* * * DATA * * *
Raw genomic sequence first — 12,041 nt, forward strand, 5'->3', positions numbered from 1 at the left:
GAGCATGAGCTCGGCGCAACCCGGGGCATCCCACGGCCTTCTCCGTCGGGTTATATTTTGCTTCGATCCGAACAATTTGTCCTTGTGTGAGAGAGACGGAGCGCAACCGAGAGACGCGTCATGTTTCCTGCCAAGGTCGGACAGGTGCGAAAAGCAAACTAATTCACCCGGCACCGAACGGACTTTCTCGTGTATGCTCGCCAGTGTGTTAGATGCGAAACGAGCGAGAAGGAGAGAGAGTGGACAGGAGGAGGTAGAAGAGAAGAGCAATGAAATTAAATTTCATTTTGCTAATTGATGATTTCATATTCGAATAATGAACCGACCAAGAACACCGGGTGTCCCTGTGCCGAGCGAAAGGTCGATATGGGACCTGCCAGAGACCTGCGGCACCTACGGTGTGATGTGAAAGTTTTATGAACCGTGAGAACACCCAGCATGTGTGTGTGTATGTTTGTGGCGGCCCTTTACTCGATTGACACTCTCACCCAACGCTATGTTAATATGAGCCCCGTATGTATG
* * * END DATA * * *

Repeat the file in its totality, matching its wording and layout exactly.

Raw genomic sequence first — 12,041 nt, forward strand, 5'->3', positions numbered from 1 at the left:
GAGCATGAGCTCGGCGCAACCCGGGGCATCCCACGGCCTTCTCCGTCGGGTTATATTTTGCTTCGATCCGAACAATTTGTCCTTGTGTGAGAGAGACGGAGCGCAACCGAGAGACGCGTCATGTTTCCTGCCAAGGTCGGACAGGTGCGAAAAGCAAACTAATTCACCCGGCACCGAACGGACTTTCTCGTGTATGCTCGCCAGTGTGTTAGATGCGAAACGAGCGAGAAGGAGAGAGAGTGGACAGGAGGAGGTAGAAGAGAAGAGCAATGAAATTAAATTTCATTTTGCTAATTGATGATTTCATATTCGAATAATGAACCGACCAAGAACACCGGGTGTCCCTGTGCCGAGCGAAAGGTCGATATGGGACCTGCCAGAGACCTGCGGCACCTACGGTGTGATGTGAAAGTTTTATGAACCGTGAGAACACCCAGCATGTGTGTGTGTATGTTTGTGGCGGCCCTTTACTCGATTGACACTCTCACCCAACGCTATGTTAATATGAGCCCCGTATGTATG